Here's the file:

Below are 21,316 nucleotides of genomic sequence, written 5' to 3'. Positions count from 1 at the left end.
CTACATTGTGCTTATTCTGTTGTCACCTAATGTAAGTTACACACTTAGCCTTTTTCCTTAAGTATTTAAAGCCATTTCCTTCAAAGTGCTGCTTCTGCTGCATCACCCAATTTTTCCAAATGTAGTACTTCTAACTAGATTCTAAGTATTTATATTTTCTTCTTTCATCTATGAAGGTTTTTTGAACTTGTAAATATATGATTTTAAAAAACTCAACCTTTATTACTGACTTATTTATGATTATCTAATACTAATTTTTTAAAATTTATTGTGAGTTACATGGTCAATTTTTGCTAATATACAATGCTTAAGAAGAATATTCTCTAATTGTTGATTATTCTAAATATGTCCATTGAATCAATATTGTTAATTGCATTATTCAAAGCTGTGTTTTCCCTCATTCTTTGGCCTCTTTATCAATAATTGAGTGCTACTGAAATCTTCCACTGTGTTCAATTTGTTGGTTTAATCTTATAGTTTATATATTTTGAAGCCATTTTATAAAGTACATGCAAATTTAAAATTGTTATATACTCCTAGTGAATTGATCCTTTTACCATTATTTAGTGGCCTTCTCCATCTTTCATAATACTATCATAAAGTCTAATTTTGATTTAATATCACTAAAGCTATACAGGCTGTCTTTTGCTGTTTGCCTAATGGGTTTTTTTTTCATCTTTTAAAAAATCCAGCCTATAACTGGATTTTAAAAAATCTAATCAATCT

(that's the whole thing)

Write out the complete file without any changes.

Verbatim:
Below are 21,316 nucleotides of genomic sequence, written 5' to 3'. Positions count from 1 at the left end.
CTACATTGTGCTTATTCTGTTGTCACCTAATGTAAGTTACACACTTAGCCTTTTTCCTTAAGTATTTAAAGCCATTTCCTTCAAAGTGCTGCTTCTGCTGCATCACCCAATTTTTCCAAATGTAGTACTTCTAACTAGATTCTAAGTATTTATATTTTCTTCTTTCATCTATGAAGGTTTTTTGAACTTGTAAATATATGATTTTAAAAAACTCAACCTTTATTACTGACTTATTTATGATTATCTAATACTAATTTTTTAAAATTTATTGTGAGTTACATGGTCAATTTTTGCTAATATACAATGCTTAAGAAGAATATTCTCTAATTGTTGATTATTCTAAATATGTCCATTGAATCAATATTGTTAATTGCATTATTCAAAGCTGTGTTTTCCCTCATTCTTTGGCCTCTTTATCAATAATTGAGTGCTACTGAAATCTTCCACTGTGTTCAATTTGTTGGTTTAATCTTATAGTTTATATATTTTGAAGCCATTTTATAAAGTACATGCAAATTTAAAATTGTTATATACTCCTAGTGAATTGATCCTTTTACCATTATTTAGTGGCCTTCTCCATCTTTCATAATACTATCATAAAGTCTAATTTTGATTTAATATCACTAAAGCTATACAGGCTGTCTTTTGCTGTTTGCCTAATGGGTTTTTTTTTCATCTTTTAAAAAATCCAGCCTATAACTGGATTTTAAAAAATCTAATCAATCT